- Upping your game
In last week’s Tuesday Reading, Questions: How many have you asked today, we argued that the practice of asking questions is more important than any one of the answers we may be given, as asking builds our knowledge, teaches us about people, engages others, communicates value, sets an example, and develops others.1 Judith Ross, writing in How to Ask Better Questions,2 reminds us that asking questions can help develop those whom we ask, provide yourself with fresh and powerful ideas, and reduce the burden you place on yourself to have all the answers.
This, then, leads us directly to the question, “How do I become better at asking questions?”, which is the subject of today’s Tuesday Reading.
Formulating good questions is hard work. As we are asking a question, we are exploring a space of “knowns” and “unknowns.” Former U.S. defense secretary Donald Rumsfeld put it this way: “There are known knowns; these are things we know we know. We also know there are known unknowns; that is to say that there are some things we do not know. But there are also unknown unknowns — the ones we don’t know we don’t know. And … it is the latter category that tend to be the difficult ones.”3 Sometimes the unknown can be daunting. However, as Clayton Christensen likes to observe, “Every answer has a question that retrieves it.”3 And, Elon Musk points out, “A lot of times the question is harder than the answer. … If you can properly phrase the question, then the answer is the easy part.”3
So, where do I begin if I want to ask better questions? The best advice I’ve found is to be willing to get curious about any and everything, and to make sure that you have regular “quiet times” on your calendar so that you can have ample uninterrupted time for doing some clear thinking about the issues before you. And, to have this alone-time, you may find it necessary to get away from your desk. Find an empty conference room at some distance from your office, find a quiet place in the library, take a walk outside, go sit in a park by yourself; the possibilities are there for the taking. All you have to do is discipline yourself to take advantage and create the opportunity.
Ross2 also tells us that our most effective and empowering questions create value in multiple ways. They can:
- Create clarity. “Can you help me understand what just happened?”
- Lead to better relationships. “How’s your work going?”
- Encourage others to think analytically and critically. “What would be the consequences if we did what you suggest?”
- Inspire others to reflect and look at things in new and different ways. “Why did this approach work?”
- Encourage breakthrough thinking. “Can that be done in another way?”
- Challenge assumptions. “What do you think will happen if you take the approach you suggest?”
- Create ownership. “Given your experience, what do you suggest?”
Having this insight into questions, is helpful, and leads to wanting suggestions for actually creating questions that will help us do this? Here are ten helpful ones I found on the dummiesTM website:4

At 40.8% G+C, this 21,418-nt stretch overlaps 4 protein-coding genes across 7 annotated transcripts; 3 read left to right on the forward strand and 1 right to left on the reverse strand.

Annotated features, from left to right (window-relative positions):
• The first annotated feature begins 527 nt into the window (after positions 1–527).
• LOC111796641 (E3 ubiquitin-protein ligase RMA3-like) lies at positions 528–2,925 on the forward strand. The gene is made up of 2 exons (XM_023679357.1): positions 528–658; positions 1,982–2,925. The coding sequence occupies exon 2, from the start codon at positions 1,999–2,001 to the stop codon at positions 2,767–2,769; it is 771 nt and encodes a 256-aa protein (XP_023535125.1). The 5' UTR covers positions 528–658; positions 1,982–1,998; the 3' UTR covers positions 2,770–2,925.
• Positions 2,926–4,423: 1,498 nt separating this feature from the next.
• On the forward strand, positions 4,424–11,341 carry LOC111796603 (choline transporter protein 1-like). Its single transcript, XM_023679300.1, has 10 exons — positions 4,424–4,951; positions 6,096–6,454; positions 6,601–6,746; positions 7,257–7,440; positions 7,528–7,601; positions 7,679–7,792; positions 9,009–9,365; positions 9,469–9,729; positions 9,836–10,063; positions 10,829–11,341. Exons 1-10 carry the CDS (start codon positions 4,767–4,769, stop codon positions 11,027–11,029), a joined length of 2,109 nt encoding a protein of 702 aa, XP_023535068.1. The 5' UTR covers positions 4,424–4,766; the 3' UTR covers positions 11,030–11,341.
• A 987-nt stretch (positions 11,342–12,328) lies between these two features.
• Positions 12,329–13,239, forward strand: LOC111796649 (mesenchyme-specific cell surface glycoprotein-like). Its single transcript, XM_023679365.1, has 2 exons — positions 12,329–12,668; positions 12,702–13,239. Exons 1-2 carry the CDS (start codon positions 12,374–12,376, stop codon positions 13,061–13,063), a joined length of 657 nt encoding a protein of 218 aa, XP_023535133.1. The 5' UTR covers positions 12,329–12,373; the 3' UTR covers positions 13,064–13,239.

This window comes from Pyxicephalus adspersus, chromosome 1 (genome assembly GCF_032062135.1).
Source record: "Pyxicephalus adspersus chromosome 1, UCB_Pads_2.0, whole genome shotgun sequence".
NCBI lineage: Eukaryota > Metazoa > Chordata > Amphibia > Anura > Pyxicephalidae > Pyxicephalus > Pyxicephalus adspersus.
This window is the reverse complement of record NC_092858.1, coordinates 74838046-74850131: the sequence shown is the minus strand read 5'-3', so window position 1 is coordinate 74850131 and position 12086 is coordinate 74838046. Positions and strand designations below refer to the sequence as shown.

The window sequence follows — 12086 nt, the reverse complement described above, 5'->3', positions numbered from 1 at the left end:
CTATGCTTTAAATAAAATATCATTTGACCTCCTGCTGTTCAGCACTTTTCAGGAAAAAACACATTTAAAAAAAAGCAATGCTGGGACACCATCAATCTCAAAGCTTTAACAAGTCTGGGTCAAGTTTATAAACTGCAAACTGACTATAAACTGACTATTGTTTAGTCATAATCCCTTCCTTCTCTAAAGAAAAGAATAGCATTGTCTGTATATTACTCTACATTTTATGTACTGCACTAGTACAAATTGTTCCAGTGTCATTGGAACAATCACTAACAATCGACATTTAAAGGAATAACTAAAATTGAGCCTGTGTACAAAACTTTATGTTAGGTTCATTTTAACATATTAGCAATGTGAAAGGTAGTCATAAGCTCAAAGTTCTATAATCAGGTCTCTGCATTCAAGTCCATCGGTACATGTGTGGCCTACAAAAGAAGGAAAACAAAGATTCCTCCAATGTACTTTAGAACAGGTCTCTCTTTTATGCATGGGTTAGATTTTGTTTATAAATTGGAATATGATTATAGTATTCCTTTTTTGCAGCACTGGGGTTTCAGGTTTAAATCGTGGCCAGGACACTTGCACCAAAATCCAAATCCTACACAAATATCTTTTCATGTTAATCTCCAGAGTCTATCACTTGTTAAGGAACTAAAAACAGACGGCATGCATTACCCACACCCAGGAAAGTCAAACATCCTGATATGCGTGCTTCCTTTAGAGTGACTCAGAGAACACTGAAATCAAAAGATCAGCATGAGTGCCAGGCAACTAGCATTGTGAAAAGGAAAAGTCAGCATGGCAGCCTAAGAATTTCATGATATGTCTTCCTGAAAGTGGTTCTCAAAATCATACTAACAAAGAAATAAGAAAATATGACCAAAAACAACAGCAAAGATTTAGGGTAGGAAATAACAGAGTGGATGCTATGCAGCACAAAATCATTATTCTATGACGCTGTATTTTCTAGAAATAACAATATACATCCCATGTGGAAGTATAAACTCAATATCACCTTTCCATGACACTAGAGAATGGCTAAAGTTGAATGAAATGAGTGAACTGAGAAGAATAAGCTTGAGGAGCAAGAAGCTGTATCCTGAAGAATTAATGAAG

- Plan. Earlier I noted the importance of quiet time. Use that time to think through your objectives for the discussion you are going to have. What are your goals for the discussion? What questions do you need to ask to achieve your goals? A plan will help you keep the conversation on course.
- Know and understand your purpose. Every question you ask needs to help you achieve your goal for the conversation. Know what information you need and frame your questions accordingly.
- Make it an open conversation. Avoid yes-no questions, preferring instead to ask open-ended ones. Questions that focus on “how,” “what,” and “why” will provide more information and can initiate a helpful conversation.
- Ask your question in the listener’s “language.” Speak in terms from the listener’s frame of reference. For example, if it’s a technical issue, use the appropriate technical vocabulary. If what you’ve asked isn’t understood, try rephrasing.
- Use neutral wording. Don’t ask leading questions – e.g., “How do you like the new décor?” – as they are unproductive. Your conversation partner is biased to go along with your implied judgment that it is good.
- Follow general questions with ones that are more specific. Use the responses to your general questions to guide you to the more specific areas that need to be discussed.
- Ask one thing at a time. You’ll get better, more concrete information if you ask one question at a time. If you want to know more than one thing, ask more than one question. It’s much harder for those in the conversation with you to avoid a separate question than it is to avoid a part of a more complex single question.
- Ask only the essential questions. If you don’t really need the answer to a question, don’t ask it. Be respectful of everyone’s time.
- Don’t interrupt. Listen to the full answer to your question. If you have crafted a good question, you will want to hear the full answer.
- Transition naturally. Build off the answer in framing your next question, even if it represents a diversion from your planned approach. This will signal that you are really listening to the answer you are receiving, not just going mechanically down your list.
So, now it’s up to you. You’ve now seen the value that asking questions can bring and have a set of suggestions about how to use questions to elicit the information you need. I encourage you to make use of these approaches to formulating questions as you lead those around you in the coming week. I think that you’ll see a big difference. However, getting value from what you’ve read is really up to you.
Make it a great week for you and your team. . . . jim
Jim Bruce is a Senior Fellow and Executive Coach at MOR Associates. He previously was Professor of Electrical Engineering, and Vice President for Information Systems and CIO at the Massachusetts Institute of Technology, Cambridge, MA.